Database of 620,000 First World War Personnel Files Completed to Mark Anniversary of Canada’s 100 Days

The following announcement was written by Library and Archives Canada:

August 8, 1918, is commonly known as the beginning of “Canada’s 100 Days” — when the Canadian Corps spearheaded attacks that became known as the Battle of Amiens, a major turning point that led to victory in the Great War and the Armistice of November 11.

42nd Battalion resting in the Grand Place, Mons, on the morning of the 11th november, 1918

To mark the centennial of the end of the First World War and the heroic and tragic events that led up to it, we are pleased to announce the completion of the digitization of all Canadian military personnel records from the Great War.

Explore the First World War Database!


It took five years of work, encompassing over 30 million digitized images and 540 terabytes of data, but we now have a complete list of more than 620,000 files accessible online! Explore the personnel records of the First World War Database—you’ll be amazed at what you discover.

We also invite you to visit the 100 Stories section of our website to learn more about some of the many brave men and women who sacrificed so much for freedom and peace.

Our largest digitization project to date!
The First World War Database was the first time LAC had undertaken a digitization project of such magnitude, requiring so many resources, both technological and human. Beginning in 2013, a team painstakingly reviewed hundreds of thousands of military files, page by page, removing pins, clips and staples of all sorts. Conservators then carefully removed the adhesive from thousands of pages, separating each one to make it easier to digitize.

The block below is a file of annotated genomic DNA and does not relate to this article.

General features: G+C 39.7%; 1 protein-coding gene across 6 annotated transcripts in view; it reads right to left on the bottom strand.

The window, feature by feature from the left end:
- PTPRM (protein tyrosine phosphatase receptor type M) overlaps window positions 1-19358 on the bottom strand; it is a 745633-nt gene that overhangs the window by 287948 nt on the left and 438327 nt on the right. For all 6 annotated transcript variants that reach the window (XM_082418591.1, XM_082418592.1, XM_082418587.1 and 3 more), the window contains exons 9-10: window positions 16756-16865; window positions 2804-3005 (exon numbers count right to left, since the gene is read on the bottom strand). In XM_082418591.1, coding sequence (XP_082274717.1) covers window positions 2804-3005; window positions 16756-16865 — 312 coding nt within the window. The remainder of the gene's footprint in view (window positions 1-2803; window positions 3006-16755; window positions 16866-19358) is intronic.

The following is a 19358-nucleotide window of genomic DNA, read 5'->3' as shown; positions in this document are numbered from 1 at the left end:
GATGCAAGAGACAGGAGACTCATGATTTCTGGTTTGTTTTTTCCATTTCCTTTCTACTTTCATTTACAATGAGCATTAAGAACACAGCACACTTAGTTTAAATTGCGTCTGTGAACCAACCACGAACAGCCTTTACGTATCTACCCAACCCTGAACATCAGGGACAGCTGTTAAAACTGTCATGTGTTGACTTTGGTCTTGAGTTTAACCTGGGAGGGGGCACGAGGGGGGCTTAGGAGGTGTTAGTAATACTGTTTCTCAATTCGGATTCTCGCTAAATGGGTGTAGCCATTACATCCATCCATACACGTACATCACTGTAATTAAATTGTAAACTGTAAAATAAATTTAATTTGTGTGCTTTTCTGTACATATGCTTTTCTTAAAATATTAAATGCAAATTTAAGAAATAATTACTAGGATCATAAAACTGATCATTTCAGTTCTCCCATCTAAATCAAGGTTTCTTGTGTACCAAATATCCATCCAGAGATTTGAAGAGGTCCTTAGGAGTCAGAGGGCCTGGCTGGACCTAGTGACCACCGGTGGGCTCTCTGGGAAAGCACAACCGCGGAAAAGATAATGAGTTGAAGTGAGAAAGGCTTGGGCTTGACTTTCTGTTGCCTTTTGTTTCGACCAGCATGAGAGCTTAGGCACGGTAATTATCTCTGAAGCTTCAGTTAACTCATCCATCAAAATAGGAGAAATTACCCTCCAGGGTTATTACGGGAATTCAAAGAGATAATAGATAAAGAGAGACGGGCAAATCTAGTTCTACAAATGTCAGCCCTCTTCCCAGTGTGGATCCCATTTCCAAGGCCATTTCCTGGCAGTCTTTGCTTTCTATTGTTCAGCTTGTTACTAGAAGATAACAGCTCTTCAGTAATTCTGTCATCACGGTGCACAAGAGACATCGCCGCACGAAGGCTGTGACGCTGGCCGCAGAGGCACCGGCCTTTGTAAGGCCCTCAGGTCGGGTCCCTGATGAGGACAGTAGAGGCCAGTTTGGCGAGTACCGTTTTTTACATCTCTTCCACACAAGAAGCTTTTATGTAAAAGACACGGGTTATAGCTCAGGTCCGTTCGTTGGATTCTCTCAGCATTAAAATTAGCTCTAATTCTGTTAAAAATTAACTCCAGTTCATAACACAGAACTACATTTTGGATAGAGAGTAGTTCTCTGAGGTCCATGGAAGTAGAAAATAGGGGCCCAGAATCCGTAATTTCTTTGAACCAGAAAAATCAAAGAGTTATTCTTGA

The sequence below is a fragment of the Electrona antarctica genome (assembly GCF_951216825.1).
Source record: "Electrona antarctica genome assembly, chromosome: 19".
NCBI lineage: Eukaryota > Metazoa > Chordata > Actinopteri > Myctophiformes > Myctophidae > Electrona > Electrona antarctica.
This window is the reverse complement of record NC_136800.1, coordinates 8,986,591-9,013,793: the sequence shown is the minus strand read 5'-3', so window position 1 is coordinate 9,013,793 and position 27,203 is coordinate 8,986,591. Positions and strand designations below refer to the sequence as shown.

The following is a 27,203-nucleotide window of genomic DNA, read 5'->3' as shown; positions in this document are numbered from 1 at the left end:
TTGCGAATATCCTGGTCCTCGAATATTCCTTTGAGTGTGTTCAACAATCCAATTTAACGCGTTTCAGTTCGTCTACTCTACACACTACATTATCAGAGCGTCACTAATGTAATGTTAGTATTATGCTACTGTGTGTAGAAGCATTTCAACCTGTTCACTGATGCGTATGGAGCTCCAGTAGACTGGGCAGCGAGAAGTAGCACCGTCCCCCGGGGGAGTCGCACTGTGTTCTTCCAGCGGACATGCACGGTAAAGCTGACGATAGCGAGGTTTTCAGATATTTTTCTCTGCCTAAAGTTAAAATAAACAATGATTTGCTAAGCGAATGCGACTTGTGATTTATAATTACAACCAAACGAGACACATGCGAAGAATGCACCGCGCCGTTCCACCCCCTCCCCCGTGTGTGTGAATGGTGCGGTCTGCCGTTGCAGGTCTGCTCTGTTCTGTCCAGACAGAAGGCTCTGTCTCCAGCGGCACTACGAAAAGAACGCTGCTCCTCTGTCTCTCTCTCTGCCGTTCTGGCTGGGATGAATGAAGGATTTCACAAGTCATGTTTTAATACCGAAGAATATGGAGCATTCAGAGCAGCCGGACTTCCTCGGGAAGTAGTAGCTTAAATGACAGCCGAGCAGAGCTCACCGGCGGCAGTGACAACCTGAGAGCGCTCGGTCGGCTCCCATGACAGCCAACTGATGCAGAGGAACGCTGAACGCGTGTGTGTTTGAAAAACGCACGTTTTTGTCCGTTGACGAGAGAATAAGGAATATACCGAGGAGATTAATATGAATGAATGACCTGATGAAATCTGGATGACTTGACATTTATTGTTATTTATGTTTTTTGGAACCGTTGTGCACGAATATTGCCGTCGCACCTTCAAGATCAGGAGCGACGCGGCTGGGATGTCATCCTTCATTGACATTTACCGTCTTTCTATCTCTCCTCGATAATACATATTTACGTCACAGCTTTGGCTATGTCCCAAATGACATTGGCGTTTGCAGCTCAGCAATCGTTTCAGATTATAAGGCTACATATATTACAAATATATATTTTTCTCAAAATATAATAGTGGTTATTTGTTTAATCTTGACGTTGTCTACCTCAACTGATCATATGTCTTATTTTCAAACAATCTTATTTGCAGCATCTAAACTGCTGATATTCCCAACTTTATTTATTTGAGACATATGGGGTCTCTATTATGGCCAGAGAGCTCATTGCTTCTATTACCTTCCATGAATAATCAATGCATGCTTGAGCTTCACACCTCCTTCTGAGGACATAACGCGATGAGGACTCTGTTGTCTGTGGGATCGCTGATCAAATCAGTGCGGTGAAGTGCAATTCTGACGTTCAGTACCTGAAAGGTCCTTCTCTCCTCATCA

We wish to acknowledge the participation of the Provincial Archives Division of The Rooms Corporation of Newfoundland and Labrador for access to its digitized personnel files.

 

4 Comments

My grandfather’s first cousin, Cpl Thomas Edward Tilson was killed in action in France during the 100 days. He was only 22 and had served since 1916. I encourage all readers to check out the service files. Many Americans served in the CEF since the USA didn’t enter the war until 1917.

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The records in this database are so useful – lots of details, including physical descriptions. Glad to see they’re all finished – and before their official 11/11/1918 deadline 🙂

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I had said to you that I was so happy PM Stephen Harper appointed Guy Berthiaume at head of Librairies et Archives. His feuille de route: https://en.m.wikipedia.org/wiki/Guy_Berthiaume. I was right! After two economists, of course incompetent, it was such a surprise. You can’t think of a better person.

My mother-in-law’s second cousin Jean Brillant is one of the greatest personality of WWI. He died of his wounds. Crown Victoria medal. Université de Montréal’s pavilions are on a street named after him.

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Kathleen McQuillan-Hofma August 20, 2018 at 3:45 pm

Just learned that my 2x great uncle, Robert Lee Walls, had a tattoo on his left fore arm. How cool is that!

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